Last week I had some chances to capture sounds of ice down by the lake, this time from some different perspectives.

First out is a recording I made last Saturday with my NT1-A’s in a stereo array. It’s recorded just after midnight. The conditions were good, with temperatures dropping to below -15° Celsius and no wind. The only disturbing element were an aircraft that just wouldn’t go away. I tried to wait it out for more than an hour but finally gave in and made the recording anyway, hence the low-frequency hum coming from the right. As in the case with my earlier ice recording this year I did some cut and paste this time as well, the original recording spans about 30 minutes. I really find some of these sounds to be very nightmarish.

Please use headphones

Geek note: 2xRøde NT1-A’s (ORTF, 17cm spacing, angled 110°)-> Sound Devices 702

The other three recordings were made yesterday. As me and Matilda were on our way home after a day of ice skating on the lake I noticed some intense ice movements. At home I switched the skating gear in favour of the recording gear and then headed back down to the lake. The sun was setting as I arrived and some guys that had been out ice fishing on the middle of the lake were leaving. So I went over there and used one of their holes to get below the sheet of ice with my hydrophone. These recordings are not manipulated in any way, the activity going on where so intense I could actually feel the ice moving underneath me.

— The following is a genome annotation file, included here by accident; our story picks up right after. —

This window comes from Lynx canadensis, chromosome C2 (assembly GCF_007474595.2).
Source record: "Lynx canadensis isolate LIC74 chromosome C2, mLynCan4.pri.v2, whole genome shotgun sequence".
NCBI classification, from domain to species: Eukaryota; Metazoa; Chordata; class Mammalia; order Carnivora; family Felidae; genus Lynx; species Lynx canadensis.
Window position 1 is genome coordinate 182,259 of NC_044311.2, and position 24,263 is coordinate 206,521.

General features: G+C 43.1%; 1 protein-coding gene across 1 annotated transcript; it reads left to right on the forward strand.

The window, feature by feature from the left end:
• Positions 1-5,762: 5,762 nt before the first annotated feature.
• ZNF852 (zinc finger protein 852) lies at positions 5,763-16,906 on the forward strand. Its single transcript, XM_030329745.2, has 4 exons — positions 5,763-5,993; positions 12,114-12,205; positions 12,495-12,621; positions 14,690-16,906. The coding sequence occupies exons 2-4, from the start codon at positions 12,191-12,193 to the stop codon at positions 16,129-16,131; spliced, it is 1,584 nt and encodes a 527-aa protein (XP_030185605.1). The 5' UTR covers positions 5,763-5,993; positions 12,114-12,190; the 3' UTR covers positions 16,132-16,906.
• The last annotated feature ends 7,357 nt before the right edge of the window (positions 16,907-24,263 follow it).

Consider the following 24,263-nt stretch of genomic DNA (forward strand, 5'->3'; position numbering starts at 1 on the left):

First of is a short recording made with the hydrophone as a contact mic. As you probably notice the microphone’s self noise is very evident due to high gain:


Geek note: Aquarian H2a (+contact mic adapter) -> Sound Devices 702

In the second recording the hydrophone is lowered about 10 cm’s into the water, centering it in the 20 cm thick layer of ice. Be advised that some of the sounds in this recording are very loud.


Geek note: Aquarian H2a -> Sound Devices 702

In the last recording the hydrophone is lowered about 1 meter into the water, positioning it about 40 cm’s below the sheet of ice.


Geek note: Aquarian H2a -> Sound Devices 702

Of these three hydrophonic recordings I’m most fond of the last one as you’re able to hear distant sounds as well as close by cracks very clearly. It’s also a bit warmer to the tone than the second one. I just wish I had a second hydrophone for stereo recordings.

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